Imprint cytology versus frozen section analysis for intraoperative assessment of sentinel lymph node in breast cancer
Authors Petropoulou T, Kapoula A, Mastoraki A, Politi A, Spanidou-Karvouni E, Psychogios I, Vassiliou I, Arkadopoulos N
Received 23 December 2016
Accepted for publication 10 March 2017
Published 5 May 2017 Volume 2017:9 Pages 325—330
Checked for plagiarism Yes
Review by Single-blind
Peer reviewers approved by Dr Akshita Wason
Peer reviewer comments 3
Editor who approved publication: Professor Pranela Rameshwar
Thalia Petropoulou,1 Antonia Kapoula,2 Aikaterini Mastoraki,3 Aikaterini Politi,2 Eleni Spanidou-Karvouni,2 Ioannis Psychogios,1 Ioannis Vassiliou,1 Nikolaos Arkadopoulos3
12nd Department of Surgery, 2Department of Pathology, Aretaieion University Hospital, 34th Department of Surgery, Athens University Medical School, Attikon University Hospital, Chaidari, Athens, Greece
Introduction: Sentinel lymph node (SLN) biopsy is the gold standard for surgical staging of the axilla in breast cancer (BC). Frozen section (FS) remains the most popular means of intraoperative SLN diagnosis. Imprint cytology (IC) has also been suggested as a less expensive and equally accurate alternative to FS. The aim of our study was to perform a direct comparison between IC and FS on the same SLNs of BC cases operated in a single center by the same surgical team.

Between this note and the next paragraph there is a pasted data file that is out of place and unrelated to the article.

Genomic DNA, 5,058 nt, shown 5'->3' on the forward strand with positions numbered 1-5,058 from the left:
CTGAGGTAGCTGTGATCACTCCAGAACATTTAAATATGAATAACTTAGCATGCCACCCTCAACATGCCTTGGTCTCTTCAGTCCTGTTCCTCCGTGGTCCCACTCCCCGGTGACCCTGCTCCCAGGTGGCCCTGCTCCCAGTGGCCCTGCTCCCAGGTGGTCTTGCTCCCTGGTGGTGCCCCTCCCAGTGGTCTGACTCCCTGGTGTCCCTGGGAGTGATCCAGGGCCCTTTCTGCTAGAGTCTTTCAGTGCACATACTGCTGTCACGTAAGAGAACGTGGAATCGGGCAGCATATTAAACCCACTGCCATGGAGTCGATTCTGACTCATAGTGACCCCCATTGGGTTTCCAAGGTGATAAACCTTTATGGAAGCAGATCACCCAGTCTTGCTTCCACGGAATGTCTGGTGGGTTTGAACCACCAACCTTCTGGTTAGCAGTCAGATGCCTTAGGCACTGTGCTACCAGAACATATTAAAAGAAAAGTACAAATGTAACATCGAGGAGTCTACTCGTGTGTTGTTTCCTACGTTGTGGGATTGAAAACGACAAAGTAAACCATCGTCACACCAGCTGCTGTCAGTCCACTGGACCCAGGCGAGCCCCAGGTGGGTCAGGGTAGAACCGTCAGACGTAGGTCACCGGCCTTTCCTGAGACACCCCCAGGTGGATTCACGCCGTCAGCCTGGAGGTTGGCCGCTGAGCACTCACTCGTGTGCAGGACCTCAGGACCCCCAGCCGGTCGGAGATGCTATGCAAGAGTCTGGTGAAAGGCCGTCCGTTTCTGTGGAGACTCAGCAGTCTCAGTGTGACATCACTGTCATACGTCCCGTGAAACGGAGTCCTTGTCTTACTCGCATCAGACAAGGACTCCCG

Materials and methods: Into this prospective study we enrolled 60 consecutive patients with histologically proven T1–T3 BC and clinically negative axilla. Sentinel nodes were detected using a standard protocol. The SLN(s) was always assessed by IC as well as FS analysis and immunohistochemistry. Nevertheless, all intraoperative decisions were based on FS analysis.
Results: During the study period 60 patients with invasive BC were registered, with 80 SLNs harvested. Mean number of SLN(s) identified for each patient was 1.33. The sensitivity and specificity were 90% and 100%, respectively, for IC, and 80% and 100% for FS. Relevant positive/negative predictive values were 100%/98% for IC and 100%/96.15%, respectively, for FS. Overall accuracy was 98% for IC and 97% for FS. Therefore, statistically significant difference between the two methods in the detection of positive nodes was not elucidated (p=1.000).
Conclusions: IC appeared to be marginally more sensitive than FS in detecting SLN metastatic activity. Overall accuracy was 98.75%. With regard to the primary lesion characteristics, we conclude that initial lesion size and lymphovascular invasion play a pivotal role in metastatic involvement of the SLN with the dimensions of metastasis bearing no correlation with tumor size. Therefore, IC appears to be a sensitive and accurate method for the intraoperative assessment of SLN in BC patients, but further studies are required to confirm this interesting data.
Keywords: breast cancer, sentinel lymph node biopsy, frozen section, imprint cytology
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